Swaps End-User Update: What End Users Need To Know About Swap Execution Facilities (SEFs)

Author:Mr Karl Strait, John S. Servidio and Richard W. Viola
Profession:McGuireWoods LLP
 
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A new day dawns for end users in the brave new world of swaps regulation. Swap execution facilities (SEFs) began trading on Oct. 2, 2013, and anyone who enters swaps via a SEF must comply with certain onboarding requirements, including entering a participant agreement and delivering other documents, to continue trading on a SEF after Oct. 31, 2013.

Many end users of swaps have expected that so long as they are not required to clear the swaps they trade, they are not required to trade their swaps on a SEF. As those end users may be discovering, this expectation is not necessarily correct.

So, what is a SEF?

A SEF is an exchange-like trading system or platform on which multiple buyers and sellers have the ability to execute or trade swaps, sometimes referred to as a "multi-to-multi" trading system. Under the Commodity Exchange Act (CEA), "no person may operate a facility for the trading or processing of swaps unless the facility is registered as a swap execution facility..." (emphasis added). As a result, every multi-to-multi trading system for swaps must register as a SEF.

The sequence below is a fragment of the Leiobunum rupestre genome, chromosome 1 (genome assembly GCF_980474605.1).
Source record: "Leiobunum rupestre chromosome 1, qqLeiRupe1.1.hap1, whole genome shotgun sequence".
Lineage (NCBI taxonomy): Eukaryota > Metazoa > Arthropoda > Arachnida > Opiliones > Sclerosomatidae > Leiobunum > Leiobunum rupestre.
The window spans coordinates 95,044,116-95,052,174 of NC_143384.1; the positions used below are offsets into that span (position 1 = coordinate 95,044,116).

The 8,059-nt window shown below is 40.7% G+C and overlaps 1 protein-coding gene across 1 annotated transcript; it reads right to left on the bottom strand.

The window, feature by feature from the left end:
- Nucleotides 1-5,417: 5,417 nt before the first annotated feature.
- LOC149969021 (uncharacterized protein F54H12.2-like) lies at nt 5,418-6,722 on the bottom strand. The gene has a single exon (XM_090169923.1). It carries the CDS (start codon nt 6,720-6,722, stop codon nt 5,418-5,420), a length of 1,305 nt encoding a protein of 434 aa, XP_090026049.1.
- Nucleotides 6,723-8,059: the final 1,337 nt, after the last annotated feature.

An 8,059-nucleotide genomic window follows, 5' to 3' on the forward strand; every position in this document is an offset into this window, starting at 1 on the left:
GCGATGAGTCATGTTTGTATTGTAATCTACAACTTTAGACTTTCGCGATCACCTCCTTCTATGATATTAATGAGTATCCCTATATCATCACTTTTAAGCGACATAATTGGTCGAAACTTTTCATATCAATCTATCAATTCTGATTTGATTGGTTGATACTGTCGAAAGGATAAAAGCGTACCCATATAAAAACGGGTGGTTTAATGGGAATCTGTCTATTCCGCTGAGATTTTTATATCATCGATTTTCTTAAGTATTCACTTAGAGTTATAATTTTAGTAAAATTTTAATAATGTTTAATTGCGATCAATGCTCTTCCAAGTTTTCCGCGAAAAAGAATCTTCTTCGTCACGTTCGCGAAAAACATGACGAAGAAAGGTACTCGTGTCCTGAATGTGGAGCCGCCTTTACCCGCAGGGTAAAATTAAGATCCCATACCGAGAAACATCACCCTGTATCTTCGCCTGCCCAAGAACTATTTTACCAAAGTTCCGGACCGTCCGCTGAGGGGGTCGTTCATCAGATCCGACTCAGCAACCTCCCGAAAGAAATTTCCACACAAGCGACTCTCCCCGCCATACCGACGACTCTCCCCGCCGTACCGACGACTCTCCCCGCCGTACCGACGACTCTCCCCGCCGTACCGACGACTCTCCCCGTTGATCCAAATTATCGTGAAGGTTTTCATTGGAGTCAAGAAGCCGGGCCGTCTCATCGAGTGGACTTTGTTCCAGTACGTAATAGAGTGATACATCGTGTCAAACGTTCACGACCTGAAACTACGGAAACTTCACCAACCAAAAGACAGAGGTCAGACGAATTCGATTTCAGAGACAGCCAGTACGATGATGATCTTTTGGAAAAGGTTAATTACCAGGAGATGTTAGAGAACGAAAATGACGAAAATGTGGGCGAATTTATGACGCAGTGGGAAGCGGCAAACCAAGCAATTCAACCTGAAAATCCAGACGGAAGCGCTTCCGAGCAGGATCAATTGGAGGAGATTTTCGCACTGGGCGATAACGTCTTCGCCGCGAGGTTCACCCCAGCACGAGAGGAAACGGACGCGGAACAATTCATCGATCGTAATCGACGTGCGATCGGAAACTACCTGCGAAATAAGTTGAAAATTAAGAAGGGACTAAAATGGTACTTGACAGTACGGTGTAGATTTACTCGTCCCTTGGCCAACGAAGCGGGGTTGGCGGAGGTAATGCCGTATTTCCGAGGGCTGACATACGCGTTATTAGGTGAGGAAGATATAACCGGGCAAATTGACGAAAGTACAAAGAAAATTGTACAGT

Why do SEFs matter to end users?

Most end users were aware that if a swap is required to be cleared by a designated clearing organization (DCO), it also is required to be entered on a SEF. However, end users, many of whom expect to be able to elect the end-user clearing exception for any swaps otherwise required to be cleared, also expected that they could avoid having to execute their swaps on a SEF. This is not the case if an end user intends to use a multi-to-multi trading platform to enter swaps. In other words, since Oct. 2 SEFs are the only multi-to-multi trading platforms available for trading swaps, even uncleared swaps.

Of course, spot FX transactions and FX swaps and forwards that are not swaps under the CEA can still be traded on non-SEF multi-to-multi platforms (provided that the counterparties comply with applicable business conduct standards and swap documentation and reporting rules). However, as a practical matter, not all FX trading platforms are maintaining separate non-SEF FX trading.

The import of all this for end users is that trading on a SEF requires either becoming a SEF participant or trading through a third party who is a SEF participant.

What should end users do now?

As always, it depends.

End users who do not enter swaps on multi-to-multi platforms, or who are willing to now forgo doing so, do not necessarily need to do anything. Those end users...

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